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Papers from a Conference at the American Antiquarian Society in June 2006 and the James Russell Wiggins Lecture 'We declare you independent whether you wish it or not': The Print Culture of Early Filibusterism.
Worcester, MA: American Antiquarian Society, 2007. 6 x 9.25 inches. paperback. 216 pages. Papers from a Conference at the American Antiquarian Society in June 2006 and the James Russell Wiggins Lecture 'We declare you independent whether you wish it or not': The Print Culture of Early Filibusterism. This new book begins with the 2006 James Russell Wiggins Lecture, an annual activity of the American Antiquarian Society through its Program in the History of the Book..... READ MORE

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The 2006 conference, LIBERTY/EGALITE/INDEPENDENCIA: Print Culture, Enlightenment, and Revolution in the Americas, 1776-1838, was the second in a series of three authorized by the Society's Council as a complement to the annual James Russell Wiggins Lecture in the History of the Book in American culture. The Wiggins Lecture is delivered by the conference convener, who organizes additional sessions around a selected theme. The first conference 'Histories of Print, Manuscript, and Performance in America' was organized for 2005 by Sandra Gustafson, English, University of Notre Dame. Her Wiggins Lecture, 'The Emerging Media of Early America,' appeared in Proceedings of the American Antiquarian Society, volume 115, part 2.

When David Shields proposed a conference focused on the history of the book in the Americas, it was a suggestion that mirrored the aspirations of the American Antiquarian Society's founder Isaiah Thomas. In the original bylaws of 1812, he envisioned that the collections of the Society would include 'books of every description, including pamphlets and magazines, especially those which were early printed either in South or North America.' To foster this interest, individuals residing in South America were routinely elected to the Society in its early years. Among those elected was Simon Bolivar, in October 1829, although he died at the end of the following year and there is no record of his having accepted his election.

The Society's South American collections were strengthened as titles became available. A boost came in the form of the Isaac and Edward L. Davis Fund, established in 1868 for the purchase of materials relating 'to that portion of North America lying south of the United States.' Stephen Salisbury III (1835-1905), who became the Society's president in 1887 and was its greatest benefactor in life and in death (when his bequest of $200,000 enabled the Society to build the current Antiquarian Hall), was passionately interested in the archaeology of South and Central America. Salisbury was instrumental in helping to develop the collection by giving early imprints from Mexico and Central America, a subject area that now also includes his own manuscripts of travel and participation in archaeological excavations. Salisbury's interest in archaeology was sparked during his first visit to the Yucatan Peninsula in 1862. Papers on archaeological expeditions to the Yucatan, many sponsored by Salisbury, were published in earlier volumes of the Proceedings of the American Antiquarian Society. Essays written by him include 'Dr. LePlongeon in Yucatan,' (1877) and 'Terra Cotta Figure from Isla Mujeres,' (1878). Salisbury further developed this study in three books on the Mayan culture, The Mayas and the Source of Their History (1877), Maya Archaeology and Notes on Yucatan (1879), and Maya History and Mexican Copper Tools (1880). Later, during the early years of Clarence S. Brigham's tenure as librarian of the Society (librarian 1908-30; director 1930-59), all of the works of the Chilean bibliographer Jose Toribio Medina (1852-1930) were acquired, as well as a large collection of Mexican almanacs and imprints. While South America is not a primary collecting focus of the Society and, indeed, certain parts of the collection have been distributed to other centers, specific subject areas continue to be collected.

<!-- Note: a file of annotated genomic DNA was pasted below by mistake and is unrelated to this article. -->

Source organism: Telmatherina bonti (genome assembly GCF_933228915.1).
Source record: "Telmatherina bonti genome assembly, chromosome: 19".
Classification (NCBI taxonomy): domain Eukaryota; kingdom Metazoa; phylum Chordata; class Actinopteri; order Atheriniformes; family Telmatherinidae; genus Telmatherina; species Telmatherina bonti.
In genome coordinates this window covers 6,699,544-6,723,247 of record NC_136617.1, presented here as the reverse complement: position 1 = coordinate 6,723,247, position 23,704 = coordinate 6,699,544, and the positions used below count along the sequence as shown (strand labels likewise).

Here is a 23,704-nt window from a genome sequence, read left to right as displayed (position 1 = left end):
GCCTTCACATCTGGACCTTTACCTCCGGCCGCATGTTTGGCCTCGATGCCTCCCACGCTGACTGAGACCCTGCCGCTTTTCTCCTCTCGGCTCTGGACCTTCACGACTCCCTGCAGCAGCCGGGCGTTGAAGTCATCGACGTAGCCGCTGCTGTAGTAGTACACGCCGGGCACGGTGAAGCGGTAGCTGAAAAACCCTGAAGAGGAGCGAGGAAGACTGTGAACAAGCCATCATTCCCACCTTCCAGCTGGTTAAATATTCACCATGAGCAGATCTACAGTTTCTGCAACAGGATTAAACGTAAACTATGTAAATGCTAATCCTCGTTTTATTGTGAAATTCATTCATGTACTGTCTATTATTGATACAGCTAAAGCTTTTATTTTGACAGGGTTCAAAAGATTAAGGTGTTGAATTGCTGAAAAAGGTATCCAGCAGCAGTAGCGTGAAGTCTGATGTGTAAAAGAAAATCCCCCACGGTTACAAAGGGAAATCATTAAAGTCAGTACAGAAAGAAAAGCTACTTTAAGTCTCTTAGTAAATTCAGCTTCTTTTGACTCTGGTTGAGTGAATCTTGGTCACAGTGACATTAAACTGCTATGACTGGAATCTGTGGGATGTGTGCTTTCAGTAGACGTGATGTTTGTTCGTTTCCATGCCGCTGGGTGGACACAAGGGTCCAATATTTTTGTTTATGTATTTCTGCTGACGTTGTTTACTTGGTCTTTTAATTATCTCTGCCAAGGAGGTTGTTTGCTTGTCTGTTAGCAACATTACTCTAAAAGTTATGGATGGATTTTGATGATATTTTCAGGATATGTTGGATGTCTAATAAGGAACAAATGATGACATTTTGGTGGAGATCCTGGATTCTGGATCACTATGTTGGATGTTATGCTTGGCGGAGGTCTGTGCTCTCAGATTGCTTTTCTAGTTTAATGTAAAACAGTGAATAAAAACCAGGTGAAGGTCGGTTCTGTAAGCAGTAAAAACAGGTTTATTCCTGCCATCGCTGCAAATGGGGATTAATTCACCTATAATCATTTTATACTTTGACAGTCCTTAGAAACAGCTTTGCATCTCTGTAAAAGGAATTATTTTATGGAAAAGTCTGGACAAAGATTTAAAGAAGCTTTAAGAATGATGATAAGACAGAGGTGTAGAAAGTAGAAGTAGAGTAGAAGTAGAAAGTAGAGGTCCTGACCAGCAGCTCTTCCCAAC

AAS interest in Canadiana extends to printed materials relating to the history of New France and British North America from the period of European settlement through 1876. The collection reflects the geographical, cultural, and historical links between French and English-speaking Canada and the United States. Journals of early discovery and exploration, nineteenth-century guidebooks, illustrated reports of expeditions, biographies, essays in Canadian folklore and literature, and federal and provincial government documents are a part of this rich and diverse collection. Family histories relevant to Loyalist studies, maps and lithographs of Canadian cities, early Canadian newspapers, nineteenth-century almanacs, and scholarly periodicals are also part of the collection. Most relevant for this conference is the collection of documentary series such as those published by the Champlain Society. The Rebellion of 1837 in Upper Canada focuses on one of the central events of Ontario's early history, and AAS holds several other works about that armed insurrection in Upper and Lower Canada. Among the primary sources on the patriot uprising are several rare personal narratives by political prisoners who were transported to the British penal colony in Van Dieman's Land following the rebellion of 1837-38.